MOSCOW – The leader of Komeito, the junior coalition partner to the ruling Liberal Democratic Party, expressed pessimism Wednesday about the Prime Minister Shinzo Abe’s ambition to amend the Constitution, including its war-renouncing Article 9, by 2020.
“It would be difficult without significant public support,” Natsuo Yamaguchi said in response to a question from a student at a university event during his visit to Moscow.
“We’re nowhere near there right now, so frankly it would be difficult,” Yamaguchi said.
At the same time, Yamaguchi said he “can’t foresee whether or not an amendment like the one the prime minister proposed can be realized.”
In May, Abe said he wants an amendment proposal to be debated in the Diet and put to a constitutionally required nationwide referendum in time for it to enter into force in 2020.
Stressing he was speaking not as prime minister but as president of the LDP, Abe suggested retaining the existing war-renouncing clauses of Article 9 while adding an explicit mention of the role of the Self-Defense Forces.
Pointing out that Abe’s idea differs from a draft proposal prepared by his party in 2012, Yamaguchi said the LDP “hasn’t reached a consensus.”
On Japan-Russia relations, Yamaguchi stressed that now is the time to move forward in territorial talks on four Russian-held islands claimed by Japan.
“We now see a golden opportunity (to advance the bilateral relations), and we can’t afford to lose this,” he said.
“The time is coming for both countries to do what must be done,” Yamaguchi said.
Yamaguchi pointed out that Abe and Russian President Vladimir Putin have been building trust by holding a number of bilateral summits.
The Japan-Russia relationship entered a new stage after their summit last December in Japan, he added. The meeting was held for two days in Nagato, Yamaguchi Prefecture, which is part of Abe’s constituency, on the first day, and in Tokyo on the second.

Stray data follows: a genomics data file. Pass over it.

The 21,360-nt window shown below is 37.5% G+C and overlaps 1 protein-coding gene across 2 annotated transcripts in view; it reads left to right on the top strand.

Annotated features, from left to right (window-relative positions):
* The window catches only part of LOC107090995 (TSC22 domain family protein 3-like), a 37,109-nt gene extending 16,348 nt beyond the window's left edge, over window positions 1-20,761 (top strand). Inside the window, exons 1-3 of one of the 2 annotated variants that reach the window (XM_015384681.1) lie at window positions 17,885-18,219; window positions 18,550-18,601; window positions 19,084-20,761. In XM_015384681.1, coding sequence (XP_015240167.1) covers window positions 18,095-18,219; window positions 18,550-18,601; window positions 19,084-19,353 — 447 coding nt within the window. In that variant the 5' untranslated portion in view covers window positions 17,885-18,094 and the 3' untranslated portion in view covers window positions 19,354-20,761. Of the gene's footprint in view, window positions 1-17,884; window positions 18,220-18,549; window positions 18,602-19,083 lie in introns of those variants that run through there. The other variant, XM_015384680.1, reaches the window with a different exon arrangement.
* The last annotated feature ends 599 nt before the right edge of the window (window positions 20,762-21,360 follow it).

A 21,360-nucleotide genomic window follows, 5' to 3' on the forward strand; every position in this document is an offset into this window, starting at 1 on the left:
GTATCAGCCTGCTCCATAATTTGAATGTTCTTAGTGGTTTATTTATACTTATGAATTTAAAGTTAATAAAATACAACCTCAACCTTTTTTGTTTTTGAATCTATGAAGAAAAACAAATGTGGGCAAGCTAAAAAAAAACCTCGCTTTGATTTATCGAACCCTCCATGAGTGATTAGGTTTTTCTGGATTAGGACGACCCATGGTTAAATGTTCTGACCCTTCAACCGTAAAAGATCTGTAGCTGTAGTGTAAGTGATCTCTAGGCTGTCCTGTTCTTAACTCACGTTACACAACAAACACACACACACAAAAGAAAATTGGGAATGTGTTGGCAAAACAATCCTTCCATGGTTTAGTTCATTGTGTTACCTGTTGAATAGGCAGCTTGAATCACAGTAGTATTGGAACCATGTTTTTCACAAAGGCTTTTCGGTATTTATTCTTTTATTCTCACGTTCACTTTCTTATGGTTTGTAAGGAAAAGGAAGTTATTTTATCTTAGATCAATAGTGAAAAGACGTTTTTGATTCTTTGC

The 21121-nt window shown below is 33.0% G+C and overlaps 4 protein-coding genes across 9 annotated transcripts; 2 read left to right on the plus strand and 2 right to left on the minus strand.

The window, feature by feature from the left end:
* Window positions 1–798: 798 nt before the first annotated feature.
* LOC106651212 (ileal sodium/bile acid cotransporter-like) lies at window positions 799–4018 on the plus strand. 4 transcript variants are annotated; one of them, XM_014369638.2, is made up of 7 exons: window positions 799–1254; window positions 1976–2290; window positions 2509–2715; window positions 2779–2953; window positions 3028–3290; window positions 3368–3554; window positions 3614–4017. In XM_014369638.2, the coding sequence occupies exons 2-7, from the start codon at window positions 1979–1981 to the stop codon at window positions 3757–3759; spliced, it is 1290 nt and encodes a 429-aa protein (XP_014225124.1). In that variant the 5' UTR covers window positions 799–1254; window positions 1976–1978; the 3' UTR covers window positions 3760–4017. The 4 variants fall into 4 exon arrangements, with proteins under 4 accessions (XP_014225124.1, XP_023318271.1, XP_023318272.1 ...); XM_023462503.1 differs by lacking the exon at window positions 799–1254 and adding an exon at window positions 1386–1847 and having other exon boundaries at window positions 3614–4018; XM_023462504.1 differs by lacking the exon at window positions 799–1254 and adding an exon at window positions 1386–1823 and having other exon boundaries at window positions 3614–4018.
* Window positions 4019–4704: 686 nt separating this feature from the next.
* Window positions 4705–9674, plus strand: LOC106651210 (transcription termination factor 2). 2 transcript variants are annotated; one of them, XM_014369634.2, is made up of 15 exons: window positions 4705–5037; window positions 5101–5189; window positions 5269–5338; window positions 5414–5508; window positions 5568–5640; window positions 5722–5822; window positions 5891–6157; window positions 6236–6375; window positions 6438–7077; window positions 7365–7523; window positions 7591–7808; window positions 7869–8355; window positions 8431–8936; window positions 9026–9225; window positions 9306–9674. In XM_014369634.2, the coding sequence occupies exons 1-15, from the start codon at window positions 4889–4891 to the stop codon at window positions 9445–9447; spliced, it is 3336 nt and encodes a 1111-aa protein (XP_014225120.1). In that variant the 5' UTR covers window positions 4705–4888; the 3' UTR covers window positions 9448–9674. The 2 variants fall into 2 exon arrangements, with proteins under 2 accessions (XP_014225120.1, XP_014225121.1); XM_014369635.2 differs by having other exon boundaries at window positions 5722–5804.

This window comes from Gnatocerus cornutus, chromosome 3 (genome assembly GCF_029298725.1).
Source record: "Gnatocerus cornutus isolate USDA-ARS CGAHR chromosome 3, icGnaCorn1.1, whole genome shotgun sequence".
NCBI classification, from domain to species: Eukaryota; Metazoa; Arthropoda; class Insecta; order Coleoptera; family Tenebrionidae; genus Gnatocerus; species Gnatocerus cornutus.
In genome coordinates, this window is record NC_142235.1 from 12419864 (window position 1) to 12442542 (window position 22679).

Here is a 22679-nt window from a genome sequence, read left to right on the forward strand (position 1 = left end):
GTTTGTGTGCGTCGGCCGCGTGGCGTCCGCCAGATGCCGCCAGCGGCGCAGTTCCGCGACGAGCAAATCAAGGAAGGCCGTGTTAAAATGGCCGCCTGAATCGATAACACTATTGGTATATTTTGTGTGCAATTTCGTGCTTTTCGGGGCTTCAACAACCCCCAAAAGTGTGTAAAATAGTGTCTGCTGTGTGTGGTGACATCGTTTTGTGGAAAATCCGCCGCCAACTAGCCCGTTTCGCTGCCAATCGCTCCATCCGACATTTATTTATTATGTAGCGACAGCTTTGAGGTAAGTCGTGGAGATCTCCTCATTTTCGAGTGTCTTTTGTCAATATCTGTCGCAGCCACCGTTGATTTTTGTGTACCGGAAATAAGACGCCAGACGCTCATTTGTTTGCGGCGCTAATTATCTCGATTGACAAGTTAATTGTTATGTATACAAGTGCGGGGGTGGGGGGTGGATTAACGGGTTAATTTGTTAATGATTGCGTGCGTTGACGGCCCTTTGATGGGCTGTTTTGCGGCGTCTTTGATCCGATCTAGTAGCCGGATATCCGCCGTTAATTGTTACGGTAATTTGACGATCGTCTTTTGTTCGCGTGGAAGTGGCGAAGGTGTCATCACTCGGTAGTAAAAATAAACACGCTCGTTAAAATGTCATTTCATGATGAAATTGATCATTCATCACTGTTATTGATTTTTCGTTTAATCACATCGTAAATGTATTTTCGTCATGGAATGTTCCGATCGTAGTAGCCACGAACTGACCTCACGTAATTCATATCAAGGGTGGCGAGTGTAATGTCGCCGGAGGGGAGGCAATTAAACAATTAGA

At the summit, Abe and Putin agreed to launch talks on joint economic activities on and around the disputed islands under a special framework that does not undermine either countries’ legal positions.
The Komeito chief called the agreement a “significant step” toward the conclusion of a peace treaty to formally end World War II hostilities between Tokyo and Moscow.
“Komeito will collect its wisdom and do all it can to find a solution for the territorial issue that is acceptable to both sides,” Yamaguchi said.
The four islands off Hokkaido, known as the Northern Territories in Japan and the Southern Kuriles in Russia, were seized by the former Soviet Union from Japan at the end of the war. The territorial dispute has blocked the conclusion of a bilateral peace treaty.
Meanwhile, Yamaguchi noted that it is extremely important for Japan and Russia to strengthen their security cooperation for ensuring peace and stability in the Asia-Pacific region.
He condemned North Korea’s sixth nuclear test, conducted on Sept. 3, as totally unacceptable and said that the Japanese ruling bloc will closely work with the international community, including Russia, to make sure that a series of U.N. Security Council sanctions resolutions against North Korea will have real effects.